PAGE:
The color purple makes all the difference between sight andblindness, between light and dark. In the retina, a chemical calledvisual purple, or rhodopsin, starts incoming light on its way toforming images in the brain. Light falling on the visual purpleprotein activates it by bleaching its reddish-purplish color.

Rhodopsin is the photosensitive pigment in the retina's rodphotoreceptors. These structures are responsible for night vision, theability to see in very dim light. Rhodopsin gene mutations areresponsible for sight-threatening retinitis pigmentosa (RP). Thisdisease starts out as partial nightblindness, because of dysfunctioningrods. It ultimately progresses to total blindness, as the retina's rodsand cones both die.

How RP-associated mutant rhodopsin translates into thenightblindness and retinal degeneration that occurs in RP is notknown. But an article in the current Proceedings of the NationalAcademy of Sciences (PNAS), dated Jan. 31, documents congenitalnightblindness in one unusual family, and casts some light on thepathogenesis of RP.

In a paper titled, "Dark-light: model for nightblindness from thehuman rhodopsin Gly-90-to-Asp mutation," first author Paul Sievingand his colleagues at the University of Michigan Medical School,Ann Arbor, elucidate the underlying genetic cause of the familialnightblindness they saw in a single four-generation kindred. Of its 83members, 35 had nyctalopia, the ophthalmological name fornightblindness.

Rhodopsin: The Basic `Vision Thing'

Their study found that a change of one amino acid residue inrhodopsin _ from a glycine to an aspartic acid at position 90 _ isthe dominant mutation that afflicted this family with the inheritedinability to see in near darkness. It greatly increased spontaneousactivation of this mutant rhodopsin; affecting family members whocannot perceive dim-light images because the resulting sensory"noise" is too high. In essence, Sieving told BioWorld Today, theyapparently "see" a high background level of light when it is dark.

Sieving, a clinical neuroscientist, said that his work began one daywhen "an individual with no night vision came into the clinic. Hefunctioned well in bright light, but it apparently never got darkenough for him to see dim images." Sieving's first hypothesis wasthat this patient had a mutation in his rhodopsin gene thatdestabilized its expressed protein.

As detailed in PNAS, Sieving believes that the extra negative chargein the transmembrane helix of rhodopsin caused by the glycine-to-aspartic acid mutation allows the visual purple to react spontaneouslyeven in the absence of light. In fact, he reported, the mutantrhodopsin exhibits a 10,000-fold increase in its rate of thermalisomerization. The result for members of this family is a false visualsensation, even in the absence of light. They cannot distinguish thisso-called "dark-light" from a true light response.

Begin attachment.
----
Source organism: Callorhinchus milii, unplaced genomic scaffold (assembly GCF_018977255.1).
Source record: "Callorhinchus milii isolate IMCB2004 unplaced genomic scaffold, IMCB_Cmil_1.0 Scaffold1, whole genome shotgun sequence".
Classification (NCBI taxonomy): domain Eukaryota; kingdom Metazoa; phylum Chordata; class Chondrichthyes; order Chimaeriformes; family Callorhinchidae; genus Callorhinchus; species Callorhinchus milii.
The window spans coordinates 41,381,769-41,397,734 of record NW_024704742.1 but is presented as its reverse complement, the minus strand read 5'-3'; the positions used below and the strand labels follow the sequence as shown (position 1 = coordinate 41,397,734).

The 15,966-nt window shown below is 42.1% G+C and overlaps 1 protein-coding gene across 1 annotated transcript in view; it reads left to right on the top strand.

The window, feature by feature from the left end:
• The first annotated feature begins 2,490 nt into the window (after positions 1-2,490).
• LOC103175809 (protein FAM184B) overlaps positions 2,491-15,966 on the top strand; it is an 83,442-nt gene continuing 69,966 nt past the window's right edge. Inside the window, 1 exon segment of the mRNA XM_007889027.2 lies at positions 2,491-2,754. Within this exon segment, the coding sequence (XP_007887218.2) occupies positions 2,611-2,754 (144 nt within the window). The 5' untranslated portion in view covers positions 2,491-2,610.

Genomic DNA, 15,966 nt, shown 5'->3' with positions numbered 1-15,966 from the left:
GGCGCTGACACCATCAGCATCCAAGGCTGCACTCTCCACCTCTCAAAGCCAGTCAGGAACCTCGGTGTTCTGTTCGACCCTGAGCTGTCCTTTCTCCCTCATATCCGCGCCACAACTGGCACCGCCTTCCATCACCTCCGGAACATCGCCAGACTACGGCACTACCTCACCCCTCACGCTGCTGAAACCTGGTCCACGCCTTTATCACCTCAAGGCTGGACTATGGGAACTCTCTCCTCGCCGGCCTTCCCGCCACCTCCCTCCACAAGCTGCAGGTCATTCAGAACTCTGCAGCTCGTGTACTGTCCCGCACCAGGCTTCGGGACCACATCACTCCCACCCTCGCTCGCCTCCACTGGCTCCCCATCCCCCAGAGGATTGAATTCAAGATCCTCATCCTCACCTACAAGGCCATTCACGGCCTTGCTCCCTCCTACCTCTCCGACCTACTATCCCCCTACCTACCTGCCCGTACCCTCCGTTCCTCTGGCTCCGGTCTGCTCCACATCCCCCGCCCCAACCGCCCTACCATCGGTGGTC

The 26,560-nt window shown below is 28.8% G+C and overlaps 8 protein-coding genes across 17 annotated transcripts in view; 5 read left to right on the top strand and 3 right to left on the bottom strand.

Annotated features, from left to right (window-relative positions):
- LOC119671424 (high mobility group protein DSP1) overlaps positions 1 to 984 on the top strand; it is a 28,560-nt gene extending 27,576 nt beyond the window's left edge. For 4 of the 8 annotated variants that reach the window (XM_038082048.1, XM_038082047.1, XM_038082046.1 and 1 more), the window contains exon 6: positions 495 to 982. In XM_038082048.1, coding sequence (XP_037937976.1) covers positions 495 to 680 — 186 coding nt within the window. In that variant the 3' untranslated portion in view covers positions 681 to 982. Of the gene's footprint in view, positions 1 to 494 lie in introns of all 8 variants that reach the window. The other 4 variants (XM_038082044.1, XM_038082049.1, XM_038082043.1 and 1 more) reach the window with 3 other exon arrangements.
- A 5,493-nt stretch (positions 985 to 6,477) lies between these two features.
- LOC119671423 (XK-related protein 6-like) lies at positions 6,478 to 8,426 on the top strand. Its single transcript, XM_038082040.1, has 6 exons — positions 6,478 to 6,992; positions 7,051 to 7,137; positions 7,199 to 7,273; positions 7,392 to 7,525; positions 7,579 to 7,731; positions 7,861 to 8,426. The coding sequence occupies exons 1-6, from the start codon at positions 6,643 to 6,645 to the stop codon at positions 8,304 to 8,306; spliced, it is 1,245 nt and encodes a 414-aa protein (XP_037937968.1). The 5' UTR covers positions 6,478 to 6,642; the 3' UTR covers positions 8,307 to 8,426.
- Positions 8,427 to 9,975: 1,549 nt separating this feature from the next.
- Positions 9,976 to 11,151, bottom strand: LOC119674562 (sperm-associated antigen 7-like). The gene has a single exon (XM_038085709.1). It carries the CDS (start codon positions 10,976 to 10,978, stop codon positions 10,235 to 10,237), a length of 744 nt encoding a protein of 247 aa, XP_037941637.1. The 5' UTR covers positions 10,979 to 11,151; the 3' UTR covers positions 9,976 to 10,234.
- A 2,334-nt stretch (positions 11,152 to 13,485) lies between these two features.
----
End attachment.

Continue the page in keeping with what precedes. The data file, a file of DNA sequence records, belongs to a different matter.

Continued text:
Nightblindness, Yes; Retinal Degeneration, No

Paradoxically, the congenital nightblindness in this family resultingfrom the rhodopsin mutation is not associated with the usual retinaldegeneration seen in retinitis pigmentosa _ at least until membersreach middle age. "Surprisingly," Sieving said, "the retinas in ouroriginal patient looked fine."

But what about the retinal degeneration seen in RP sufferers? "Howone gets from rhodopsin mutations to retinal degeneration," Sievingobserved, "is a big question. At least 60 different mutations havebeen documented for the visual purple gene, and they result in avaried clinical picture."

Finding this particular mutation, he added, "is the first step in sortingout RP's symptoms. We now have the transgenes set up in mice.With this model system, we can do a lot more in terms of trying tounderstand the effect of this mutation, and possibly manipulating thesystem to circumvent it."

RP Therapy In Its Infancy

Given the complexity of the RP syndrome, where does treatmentdevelopment stand? Jeanette Felix, science director at the RetinitisPigmentosa Foundation Fighting Blindness, told BioWorld Today:"Research aimed at developing treatments for RP is just in itsinfancy. In addition to the rhodopsin gene, mutations in several othergenes, including one that is X-chromosome-linked, cause RP-likesyndromes. Both the mutations found and the resulting phenotypesare varied and complex, with clinical presentations ranging fromnightblindness to retinal degeneration, both peripheral and central."

Although sorting through these mutations and finding the commonthread that leads to retinal degeneration remains a major task, Felixobserved that "most forms of degenerative eye disease now seem tobe related. In fact, while the RP population is small, the apparentinterrelatedness of these diseases gives us hope that what is learnedin RP research will be applicable to other conditions, such as age-related macular degeneration, which affects 6 million people." n

-- Chester Bisbee, Special To BioWorld Today

(c) 1997 American Health Consultants. All rights reserved.